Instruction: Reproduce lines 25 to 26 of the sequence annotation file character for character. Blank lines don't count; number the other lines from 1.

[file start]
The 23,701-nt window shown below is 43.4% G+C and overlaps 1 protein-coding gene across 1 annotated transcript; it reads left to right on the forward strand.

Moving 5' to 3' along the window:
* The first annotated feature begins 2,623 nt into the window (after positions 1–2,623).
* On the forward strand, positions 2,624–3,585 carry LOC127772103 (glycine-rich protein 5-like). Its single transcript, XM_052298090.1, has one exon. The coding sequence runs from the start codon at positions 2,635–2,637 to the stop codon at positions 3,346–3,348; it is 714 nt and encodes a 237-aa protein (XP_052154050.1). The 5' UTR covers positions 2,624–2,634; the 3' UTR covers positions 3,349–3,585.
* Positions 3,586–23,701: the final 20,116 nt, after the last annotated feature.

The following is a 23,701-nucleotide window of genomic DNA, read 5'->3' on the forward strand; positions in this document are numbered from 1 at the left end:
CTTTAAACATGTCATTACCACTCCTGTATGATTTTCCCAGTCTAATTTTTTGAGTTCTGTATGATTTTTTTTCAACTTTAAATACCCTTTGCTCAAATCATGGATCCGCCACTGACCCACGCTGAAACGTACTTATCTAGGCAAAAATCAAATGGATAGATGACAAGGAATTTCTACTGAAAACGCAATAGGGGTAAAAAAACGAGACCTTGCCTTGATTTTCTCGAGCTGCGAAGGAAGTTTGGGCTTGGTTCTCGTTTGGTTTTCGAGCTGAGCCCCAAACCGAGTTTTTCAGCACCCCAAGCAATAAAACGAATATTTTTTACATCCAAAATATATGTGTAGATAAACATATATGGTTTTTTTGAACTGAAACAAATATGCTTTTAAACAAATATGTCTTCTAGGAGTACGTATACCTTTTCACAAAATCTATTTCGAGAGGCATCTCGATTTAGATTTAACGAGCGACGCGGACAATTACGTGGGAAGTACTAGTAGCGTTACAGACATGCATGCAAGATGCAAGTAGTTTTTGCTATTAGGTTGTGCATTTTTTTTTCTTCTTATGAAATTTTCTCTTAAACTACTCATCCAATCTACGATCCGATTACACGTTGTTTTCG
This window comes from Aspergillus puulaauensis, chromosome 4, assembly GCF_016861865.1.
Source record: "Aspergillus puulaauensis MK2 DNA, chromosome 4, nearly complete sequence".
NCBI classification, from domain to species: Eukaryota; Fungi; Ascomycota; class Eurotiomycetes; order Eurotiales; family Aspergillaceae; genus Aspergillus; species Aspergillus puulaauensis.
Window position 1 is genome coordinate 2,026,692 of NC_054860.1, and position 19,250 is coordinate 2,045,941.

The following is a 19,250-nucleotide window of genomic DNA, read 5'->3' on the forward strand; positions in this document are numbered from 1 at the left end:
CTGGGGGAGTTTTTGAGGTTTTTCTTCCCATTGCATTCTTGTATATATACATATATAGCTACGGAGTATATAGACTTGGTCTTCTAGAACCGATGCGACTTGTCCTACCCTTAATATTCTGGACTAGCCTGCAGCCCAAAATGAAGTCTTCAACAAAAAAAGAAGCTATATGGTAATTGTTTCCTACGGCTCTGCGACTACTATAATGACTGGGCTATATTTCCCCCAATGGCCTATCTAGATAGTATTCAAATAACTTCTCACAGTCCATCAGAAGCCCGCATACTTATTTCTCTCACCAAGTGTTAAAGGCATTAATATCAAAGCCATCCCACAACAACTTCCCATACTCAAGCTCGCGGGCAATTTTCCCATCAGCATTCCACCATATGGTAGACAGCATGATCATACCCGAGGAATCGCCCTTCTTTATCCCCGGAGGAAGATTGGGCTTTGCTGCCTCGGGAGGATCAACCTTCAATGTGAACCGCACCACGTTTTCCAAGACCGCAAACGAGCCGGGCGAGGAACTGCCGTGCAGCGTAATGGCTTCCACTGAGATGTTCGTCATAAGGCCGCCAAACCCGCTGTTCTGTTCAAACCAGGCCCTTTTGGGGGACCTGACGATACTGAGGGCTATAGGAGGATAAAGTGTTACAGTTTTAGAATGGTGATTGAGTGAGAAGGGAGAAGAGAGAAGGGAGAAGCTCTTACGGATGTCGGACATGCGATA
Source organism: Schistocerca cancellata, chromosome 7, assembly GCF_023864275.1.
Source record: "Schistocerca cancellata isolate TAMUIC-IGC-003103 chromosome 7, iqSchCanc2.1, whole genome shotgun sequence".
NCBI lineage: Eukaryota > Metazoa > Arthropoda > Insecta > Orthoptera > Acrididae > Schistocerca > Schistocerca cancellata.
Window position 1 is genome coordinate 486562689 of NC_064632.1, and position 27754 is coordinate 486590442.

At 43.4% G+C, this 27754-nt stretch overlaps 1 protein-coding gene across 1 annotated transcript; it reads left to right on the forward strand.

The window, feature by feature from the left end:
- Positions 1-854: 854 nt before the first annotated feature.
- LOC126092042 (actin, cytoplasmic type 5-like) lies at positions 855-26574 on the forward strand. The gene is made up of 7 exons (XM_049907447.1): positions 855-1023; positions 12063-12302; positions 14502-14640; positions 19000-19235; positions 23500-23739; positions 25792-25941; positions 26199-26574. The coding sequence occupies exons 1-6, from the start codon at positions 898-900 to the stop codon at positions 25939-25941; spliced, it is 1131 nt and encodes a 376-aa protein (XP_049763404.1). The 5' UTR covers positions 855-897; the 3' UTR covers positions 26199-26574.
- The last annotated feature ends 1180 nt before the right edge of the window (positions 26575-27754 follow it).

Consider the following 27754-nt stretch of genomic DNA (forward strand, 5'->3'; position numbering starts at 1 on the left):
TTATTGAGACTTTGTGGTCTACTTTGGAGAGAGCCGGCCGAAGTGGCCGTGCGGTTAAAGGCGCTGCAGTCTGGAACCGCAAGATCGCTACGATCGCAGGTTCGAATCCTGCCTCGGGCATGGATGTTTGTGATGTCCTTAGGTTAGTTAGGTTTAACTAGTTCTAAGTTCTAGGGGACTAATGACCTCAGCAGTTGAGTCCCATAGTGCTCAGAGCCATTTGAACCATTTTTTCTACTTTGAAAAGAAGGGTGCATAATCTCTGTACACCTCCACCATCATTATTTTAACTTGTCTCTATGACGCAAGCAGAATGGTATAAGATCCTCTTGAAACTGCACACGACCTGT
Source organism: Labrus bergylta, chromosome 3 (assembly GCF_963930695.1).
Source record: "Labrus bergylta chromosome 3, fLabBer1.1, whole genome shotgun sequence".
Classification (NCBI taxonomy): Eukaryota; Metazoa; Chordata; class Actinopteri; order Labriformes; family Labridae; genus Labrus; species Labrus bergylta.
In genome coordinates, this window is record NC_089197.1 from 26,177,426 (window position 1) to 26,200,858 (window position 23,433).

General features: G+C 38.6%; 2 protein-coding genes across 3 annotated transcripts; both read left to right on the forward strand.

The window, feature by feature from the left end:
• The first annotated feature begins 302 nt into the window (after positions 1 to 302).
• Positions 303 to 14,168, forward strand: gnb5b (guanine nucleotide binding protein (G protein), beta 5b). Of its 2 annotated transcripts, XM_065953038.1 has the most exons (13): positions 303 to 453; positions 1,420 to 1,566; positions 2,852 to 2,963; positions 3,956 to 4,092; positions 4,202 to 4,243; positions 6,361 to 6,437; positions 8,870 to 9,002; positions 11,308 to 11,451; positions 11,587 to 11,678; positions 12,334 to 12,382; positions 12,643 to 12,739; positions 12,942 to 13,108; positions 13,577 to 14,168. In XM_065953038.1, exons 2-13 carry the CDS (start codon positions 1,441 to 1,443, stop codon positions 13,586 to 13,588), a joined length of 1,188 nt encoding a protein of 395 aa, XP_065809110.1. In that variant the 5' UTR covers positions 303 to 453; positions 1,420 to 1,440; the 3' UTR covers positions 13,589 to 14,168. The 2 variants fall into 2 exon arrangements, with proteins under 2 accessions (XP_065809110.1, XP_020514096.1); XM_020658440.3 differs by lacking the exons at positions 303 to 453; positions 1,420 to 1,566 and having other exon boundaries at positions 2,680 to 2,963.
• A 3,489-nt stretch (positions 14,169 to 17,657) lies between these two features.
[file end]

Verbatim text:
Source organism: Labrus bergylta, chromosome 3 (assembly GCF_963930695.1).
Source record: "Labrus bergylta chromosome 3, fLabBer1.1, whole genome shotgun sequence".